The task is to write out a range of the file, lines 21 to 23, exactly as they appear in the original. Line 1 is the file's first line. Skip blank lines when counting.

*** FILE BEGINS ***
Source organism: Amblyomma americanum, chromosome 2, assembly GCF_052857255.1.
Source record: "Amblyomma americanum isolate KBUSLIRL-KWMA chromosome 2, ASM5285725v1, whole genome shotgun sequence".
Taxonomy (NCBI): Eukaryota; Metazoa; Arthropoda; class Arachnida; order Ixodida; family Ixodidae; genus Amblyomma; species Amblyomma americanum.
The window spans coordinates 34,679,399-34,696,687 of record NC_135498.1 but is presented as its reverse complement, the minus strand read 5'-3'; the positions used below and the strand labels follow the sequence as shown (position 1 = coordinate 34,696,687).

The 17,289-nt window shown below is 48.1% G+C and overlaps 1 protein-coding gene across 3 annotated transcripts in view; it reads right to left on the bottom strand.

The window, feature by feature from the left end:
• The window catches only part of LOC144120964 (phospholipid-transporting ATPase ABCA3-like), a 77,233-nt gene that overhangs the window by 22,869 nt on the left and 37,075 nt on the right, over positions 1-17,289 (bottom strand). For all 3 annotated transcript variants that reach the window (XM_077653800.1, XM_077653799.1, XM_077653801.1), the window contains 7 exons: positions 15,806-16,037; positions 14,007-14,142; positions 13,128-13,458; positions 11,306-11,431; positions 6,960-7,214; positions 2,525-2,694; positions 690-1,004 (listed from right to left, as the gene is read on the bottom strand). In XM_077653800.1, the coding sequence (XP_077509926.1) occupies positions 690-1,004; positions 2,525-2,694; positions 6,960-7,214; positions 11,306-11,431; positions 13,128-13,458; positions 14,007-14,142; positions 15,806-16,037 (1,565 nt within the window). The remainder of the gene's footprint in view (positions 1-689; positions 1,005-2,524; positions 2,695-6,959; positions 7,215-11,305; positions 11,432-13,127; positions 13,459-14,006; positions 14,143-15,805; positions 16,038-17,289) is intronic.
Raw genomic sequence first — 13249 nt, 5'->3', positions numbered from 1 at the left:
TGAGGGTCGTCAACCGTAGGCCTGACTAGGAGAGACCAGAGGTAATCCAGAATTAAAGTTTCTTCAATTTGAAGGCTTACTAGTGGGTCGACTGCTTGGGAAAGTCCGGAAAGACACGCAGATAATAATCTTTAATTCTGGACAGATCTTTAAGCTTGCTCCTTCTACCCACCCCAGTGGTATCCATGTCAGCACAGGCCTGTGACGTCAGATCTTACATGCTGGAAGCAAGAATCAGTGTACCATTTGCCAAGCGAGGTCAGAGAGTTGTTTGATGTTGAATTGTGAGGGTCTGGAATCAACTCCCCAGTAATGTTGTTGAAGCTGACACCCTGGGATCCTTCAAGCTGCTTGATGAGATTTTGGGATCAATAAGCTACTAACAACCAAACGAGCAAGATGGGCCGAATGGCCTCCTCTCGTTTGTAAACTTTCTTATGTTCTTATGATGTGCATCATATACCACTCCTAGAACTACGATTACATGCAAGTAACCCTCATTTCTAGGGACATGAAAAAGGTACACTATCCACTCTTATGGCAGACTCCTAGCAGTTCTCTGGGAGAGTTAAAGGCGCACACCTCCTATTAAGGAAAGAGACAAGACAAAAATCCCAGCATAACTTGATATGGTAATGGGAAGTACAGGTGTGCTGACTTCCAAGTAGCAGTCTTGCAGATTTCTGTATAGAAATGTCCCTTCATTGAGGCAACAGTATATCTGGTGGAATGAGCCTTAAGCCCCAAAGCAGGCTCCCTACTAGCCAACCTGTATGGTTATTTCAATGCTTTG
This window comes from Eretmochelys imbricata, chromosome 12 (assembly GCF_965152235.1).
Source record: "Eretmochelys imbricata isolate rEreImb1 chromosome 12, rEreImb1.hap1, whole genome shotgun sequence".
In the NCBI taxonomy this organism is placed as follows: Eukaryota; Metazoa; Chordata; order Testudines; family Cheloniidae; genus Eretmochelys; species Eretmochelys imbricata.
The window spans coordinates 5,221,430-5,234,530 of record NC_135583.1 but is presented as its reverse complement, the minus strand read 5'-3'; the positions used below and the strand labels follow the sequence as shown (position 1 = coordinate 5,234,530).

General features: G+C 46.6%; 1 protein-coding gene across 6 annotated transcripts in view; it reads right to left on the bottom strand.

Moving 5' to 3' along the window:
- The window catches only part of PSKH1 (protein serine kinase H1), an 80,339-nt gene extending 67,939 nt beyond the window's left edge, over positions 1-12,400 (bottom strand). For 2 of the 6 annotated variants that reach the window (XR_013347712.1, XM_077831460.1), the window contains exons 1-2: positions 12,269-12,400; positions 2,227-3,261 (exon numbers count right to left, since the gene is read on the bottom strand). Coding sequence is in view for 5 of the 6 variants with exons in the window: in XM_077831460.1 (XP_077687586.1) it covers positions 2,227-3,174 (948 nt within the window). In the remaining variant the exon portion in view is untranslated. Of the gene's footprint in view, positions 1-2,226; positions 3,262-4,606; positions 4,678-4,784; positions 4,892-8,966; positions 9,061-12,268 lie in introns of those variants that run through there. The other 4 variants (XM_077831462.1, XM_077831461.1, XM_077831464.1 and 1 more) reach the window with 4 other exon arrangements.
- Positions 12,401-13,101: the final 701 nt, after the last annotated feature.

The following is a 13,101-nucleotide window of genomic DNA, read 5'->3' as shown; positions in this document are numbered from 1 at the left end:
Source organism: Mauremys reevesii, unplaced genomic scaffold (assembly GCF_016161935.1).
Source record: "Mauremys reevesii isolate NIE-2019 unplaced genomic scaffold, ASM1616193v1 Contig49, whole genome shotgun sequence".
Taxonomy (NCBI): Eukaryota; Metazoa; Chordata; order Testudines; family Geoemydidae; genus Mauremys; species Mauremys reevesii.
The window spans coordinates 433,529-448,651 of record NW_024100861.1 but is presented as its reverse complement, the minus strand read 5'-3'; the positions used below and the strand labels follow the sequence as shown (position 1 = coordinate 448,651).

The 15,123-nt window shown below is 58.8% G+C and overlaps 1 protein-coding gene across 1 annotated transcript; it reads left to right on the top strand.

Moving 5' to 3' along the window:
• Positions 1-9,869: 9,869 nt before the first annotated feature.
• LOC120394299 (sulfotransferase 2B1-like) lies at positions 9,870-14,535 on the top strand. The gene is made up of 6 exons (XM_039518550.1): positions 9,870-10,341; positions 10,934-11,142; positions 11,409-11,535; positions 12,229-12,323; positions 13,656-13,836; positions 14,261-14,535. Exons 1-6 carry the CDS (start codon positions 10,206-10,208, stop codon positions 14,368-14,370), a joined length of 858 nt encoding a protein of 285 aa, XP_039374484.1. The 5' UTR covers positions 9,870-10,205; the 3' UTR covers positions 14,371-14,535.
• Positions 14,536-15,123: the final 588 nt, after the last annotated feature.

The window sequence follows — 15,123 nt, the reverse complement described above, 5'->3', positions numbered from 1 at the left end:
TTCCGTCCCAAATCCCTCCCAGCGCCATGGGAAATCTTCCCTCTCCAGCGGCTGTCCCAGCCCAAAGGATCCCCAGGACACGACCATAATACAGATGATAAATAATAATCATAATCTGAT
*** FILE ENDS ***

Taxonomy (NCBI): Eukaryota; Metazoa; Chordata; order Testudines; family Geoemydidae; genus Mauremys; species Mauremys reevesii.
The window spans coordinates 433,529-448,651 of record NW_024100861.1 but is presented as its reverse complement, the minus strand read 5'-3'; the positions used below and the strand labels follow the sequence as shown (position 1 = coordinate 448,651).

The 15,123-nt window shown below is 58.8% G+C and overlaps 1 protein-coding gene across 1 annotated transcript; it reads left to right on the top strand.